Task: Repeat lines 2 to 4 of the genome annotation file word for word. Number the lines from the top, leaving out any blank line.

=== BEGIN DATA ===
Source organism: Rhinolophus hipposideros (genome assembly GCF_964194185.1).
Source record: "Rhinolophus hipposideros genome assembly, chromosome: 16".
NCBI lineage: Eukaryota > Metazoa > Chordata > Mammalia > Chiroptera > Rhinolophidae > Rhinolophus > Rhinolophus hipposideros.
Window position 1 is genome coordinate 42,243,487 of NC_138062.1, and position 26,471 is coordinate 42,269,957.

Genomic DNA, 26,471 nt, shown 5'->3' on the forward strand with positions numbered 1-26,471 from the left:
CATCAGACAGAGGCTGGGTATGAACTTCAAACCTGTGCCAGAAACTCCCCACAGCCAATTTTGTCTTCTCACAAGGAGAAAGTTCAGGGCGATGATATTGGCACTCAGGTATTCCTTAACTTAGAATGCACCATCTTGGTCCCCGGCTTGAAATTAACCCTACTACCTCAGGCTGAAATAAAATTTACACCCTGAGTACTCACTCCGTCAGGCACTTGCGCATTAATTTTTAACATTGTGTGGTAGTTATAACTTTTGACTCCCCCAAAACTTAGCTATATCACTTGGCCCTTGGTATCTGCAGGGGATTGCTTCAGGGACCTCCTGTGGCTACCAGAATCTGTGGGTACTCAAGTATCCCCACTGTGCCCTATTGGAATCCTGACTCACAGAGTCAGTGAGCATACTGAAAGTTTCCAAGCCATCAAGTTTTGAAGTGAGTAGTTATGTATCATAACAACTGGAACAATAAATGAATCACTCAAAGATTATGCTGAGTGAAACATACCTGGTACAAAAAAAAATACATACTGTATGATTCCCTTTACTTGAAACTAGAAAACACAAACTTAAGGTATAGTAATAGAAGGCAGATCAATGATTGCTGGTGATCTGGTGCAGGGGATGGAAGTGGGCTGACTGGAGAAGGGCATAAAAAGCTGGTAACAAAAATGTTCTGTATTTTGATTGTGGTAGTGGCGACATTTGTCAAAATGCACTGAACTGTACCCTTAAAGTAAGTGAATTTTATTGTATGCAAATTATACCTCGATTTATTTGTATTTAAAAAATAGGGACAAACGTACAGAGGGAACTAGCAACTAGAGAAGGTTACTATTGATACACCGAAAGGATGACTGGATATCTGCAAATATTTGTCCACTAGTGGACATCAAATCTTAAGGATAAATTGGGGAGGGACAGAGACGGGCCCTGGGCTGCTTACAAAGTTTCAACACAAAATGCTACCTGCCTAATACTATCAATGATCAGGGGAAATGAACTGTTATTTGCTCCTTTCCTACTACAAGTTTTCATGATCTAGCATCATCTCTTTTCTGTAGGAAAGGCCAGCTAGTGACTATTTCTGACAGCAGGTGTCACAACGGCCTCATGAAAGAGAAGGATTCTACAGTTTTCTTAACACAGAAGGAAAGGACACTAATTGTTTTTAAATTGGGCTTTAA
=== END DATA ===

Source record: "Rhinolophus hipposideros genome assembly, chromosome: 16".
NCBI lineage: Eukaryota > Metazoa > Chordata > Mammalia > Chiroptera > Rhinolophidae > Rhinolophus > Rhinolophus hipposideros.
Window position 1 is genome coordinate 42,243,487 of NC_138062.1, and position 26,471 is coordinate 42,269,957.